3. Biden isn’t wooing younger voters well
In 2019, the former vice president and his team seemed to deeply internalize the conventional wisdom among many establishment and center-left figures: that “Twitter is not real life” and that Democrats should not be too “woke.” Biden has seemed very frustrated at times with young liberal activists who have confronted him at rallies and argued that he was too conservative on some issues. He was fairly dismissive of criticisms of his handling of the Clarence Thomas hearings and his touching of women in ways that some of them considered inappropriate. He suggested the views of Rep. Alexandria Ocasio-Cortez didn’t represent those of many other Democrats. His campaign aides downplayed the power of “Pod Save America” and did little to court the “black left.”
This all looked fairly savvy (or at least somewhat harmless) … until voting started. And you wonder now whether the Biden campaign could have at least competed for young voters by taking a different approach.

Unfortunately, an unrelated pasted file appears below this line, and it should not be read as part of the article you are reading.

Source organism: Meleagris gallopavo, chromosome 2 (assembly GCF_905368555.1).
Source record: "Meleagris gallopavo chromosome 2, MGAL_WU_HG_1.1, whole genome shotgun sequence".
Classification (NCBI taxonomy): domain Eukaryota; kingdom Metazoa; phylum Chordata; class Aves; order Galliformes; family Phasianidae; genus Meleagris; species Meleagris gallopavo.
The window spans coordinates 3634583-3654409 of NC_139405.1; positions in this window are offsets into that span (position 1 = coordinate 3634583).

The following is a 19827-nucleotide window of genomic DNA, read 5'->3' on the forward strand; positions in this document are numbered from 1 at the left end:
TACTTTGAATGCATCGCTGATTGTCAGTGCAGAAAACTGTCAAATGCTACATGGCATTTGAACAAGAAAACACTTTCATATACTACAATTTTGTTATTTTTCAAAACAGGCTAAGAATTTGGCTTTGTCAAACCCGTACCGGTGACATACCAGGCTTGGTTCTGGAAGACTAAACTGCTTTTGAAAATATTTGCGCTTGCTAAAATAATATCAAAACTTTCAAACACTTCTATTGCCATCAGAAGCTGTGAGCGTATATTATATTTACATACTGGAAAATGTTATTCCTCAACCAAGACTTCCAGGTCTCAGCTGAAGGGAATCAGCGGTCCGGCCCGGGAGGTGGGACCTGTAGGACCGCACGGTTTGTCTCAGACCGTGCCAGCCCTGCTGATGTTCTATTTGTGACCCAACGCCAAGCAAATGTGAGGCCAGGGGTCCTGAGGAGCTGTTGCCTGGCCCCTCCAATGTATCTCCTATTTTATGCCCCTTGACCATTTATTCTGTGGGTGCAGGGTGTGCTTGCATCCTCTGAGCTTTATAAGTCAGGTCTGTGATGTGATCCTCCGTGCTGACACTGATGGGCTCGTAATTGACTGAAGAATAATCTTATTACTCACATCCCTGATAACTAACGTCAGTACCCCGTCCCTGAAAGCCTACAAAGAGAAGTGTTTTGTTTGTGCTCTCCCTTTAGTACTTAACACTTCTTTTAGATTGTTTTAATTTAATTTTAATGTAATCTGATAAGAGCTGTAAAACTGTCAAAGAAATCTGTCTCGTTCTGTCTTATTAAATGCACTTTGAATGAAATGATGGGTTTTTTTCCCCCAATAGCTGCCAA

4. Younger Democrats don’t want to repeat the Obama presidency
This overlaps a bit with No. 1, but it’s worth mentioning because carrying on Barack Obama’s legacy has been such a central part of Biden’s message. (The former president is immensely popular among Democrats.) But a HuffPost/YouGov survey conducted in April 2019 found that 42 percent of Democrats ages 18-29 want the next Democratic nominee to be more liberal than Obama, while only about a quarter of Democrats 30 and over had that view. So Biden’s strategy of positioning himself as Obama’s heir, while probably not costing him voters, may not help him court younger Democrats.